Orange County Woman Dies From West Nile

Elderly woman had underlying health conditions, but died of complications from the virus, tests show.

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    NEWSLETTERS

    An elderly woman died from severe complications related to the West Nile virus, making it the first death related to the illness in Southern California. Vikki Vargas reports for NBC4 News at 5 p.m. from Santa Ana Tuesday, Aug. 26, 2014.

    An elderly Orange County woman who died last week had the most severe form of the West Nile virus, tests results have confirmed.

    The Seal Beach resident died from complications of the virus, making her the first fatality in the county from the disease this year.

    The woman also had underlying medical conditions, according to the Orange County Health Care Agency.

    She contracted the most severe form of the infection, West Nile Neuroinvasive Disease. Orange County has recorded 40 reports of West Nile Virus to date this year, compared to five last year. Four of the cases were discovered in blood donors as part of a regular screening process, the OCHCA said.

    The Facts About the West Nile Virus

    [LA] The Facts About the West Nile Virus
    Dr. Bruce Hensel has the symptoms and stats about the West Nile virus for you on NBC4 News at 5 p.m. Tuesday, Aug. 26, 2014.

    "This unfortunate death shows how serious West Nile Virus infection can be,” said Dr. Eric G. Handler, county health officer, in a statement. “West Nile Virus activity tends to peak in August and September in Orange County, but we continue to have cases occur throughout the fall. It is important for people to remember that the end of summer does not mean the end of West Nile Virus season.”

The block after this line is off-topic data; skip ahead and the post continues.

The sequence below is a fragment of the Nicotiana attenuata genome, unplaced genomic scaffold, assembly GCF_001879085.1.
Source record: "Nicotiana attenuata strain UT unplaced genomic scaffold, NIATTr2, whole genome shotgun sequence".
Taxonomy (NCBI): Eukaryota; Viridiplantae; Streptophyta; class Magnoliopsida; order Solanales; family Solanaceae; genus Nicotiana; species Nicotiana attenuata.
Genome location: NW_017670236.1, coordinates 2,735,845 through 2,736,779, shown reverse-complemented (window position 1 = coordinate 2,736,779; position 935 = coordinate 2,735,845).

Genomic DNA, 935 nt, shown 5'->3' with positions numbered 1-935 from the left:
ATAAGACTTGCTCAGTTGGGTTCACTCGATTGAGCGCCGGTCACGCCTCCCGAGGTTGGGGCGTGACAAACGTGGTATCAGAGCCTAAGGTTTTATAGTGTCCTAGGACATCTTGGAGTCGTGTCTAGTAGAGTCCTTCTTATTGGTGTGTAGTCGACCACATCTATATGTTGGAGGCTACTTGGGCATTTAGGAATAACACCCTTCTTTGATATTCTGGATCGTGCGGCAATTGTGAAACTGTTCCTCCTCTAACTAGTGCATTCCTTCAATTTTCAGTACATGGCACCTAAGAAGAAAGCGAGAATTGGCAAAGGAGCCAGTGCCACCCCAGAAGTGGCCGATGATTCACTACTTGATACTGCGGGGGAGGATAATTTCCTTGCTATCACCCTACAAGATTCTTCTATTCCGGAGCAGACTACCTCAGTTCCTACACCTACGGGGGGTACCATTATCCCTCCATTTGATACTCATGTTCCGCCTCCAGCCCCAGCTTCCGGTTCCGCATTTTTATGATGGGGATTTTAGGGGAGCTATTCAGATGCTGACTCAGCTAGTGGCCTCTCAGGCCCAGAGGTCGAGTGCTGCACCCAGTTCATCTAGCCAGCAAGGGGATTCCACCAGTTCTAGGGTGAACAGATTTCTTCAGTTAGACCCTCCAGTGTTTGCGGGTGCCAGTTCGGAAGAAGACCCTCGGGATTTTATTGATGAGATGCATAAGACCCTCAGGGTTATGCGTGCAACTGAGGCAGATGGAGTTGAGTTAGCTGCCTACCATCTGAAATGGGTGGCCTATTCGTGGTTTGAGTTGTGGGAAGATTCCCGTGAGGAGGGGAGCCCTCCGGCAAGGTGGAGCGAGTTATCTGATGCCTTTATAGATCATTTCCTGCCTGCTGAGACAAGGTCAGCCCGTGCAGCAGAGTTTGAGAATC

Officials urged residents to use caution as the season continues, and to take steps to mitigate mosquito breeding and access, including:

    • Use insect repellent or lemon eucalyptus oil on children under the age of three to deter mosquito bites.
    • Be aware and avoid outdoor activities during peak mosquito hours, which are generally dawn and dusk.
    • Wear long sleeves and pants to protect skin when outdoors.
    • Drain standing water, empty unused flower pots and pools.
    • Keep tight-fitting screens closed.

    Orange County has recorded 36 cases of West Nile patients exhibiting symptoms this year.

    Vector Control officials say Seal Beach isn't a hotbed of mosquito activity. They've had two positive results from traps set at the Naval Weapons Station. Santa Ana remains the biggest concern, where 22 people have tested positive for West Nile.

    The American Red Cross says they've uncovered 4,400 cases of West Nile in donors across the country over the last decade. The blood is usually destroyed.

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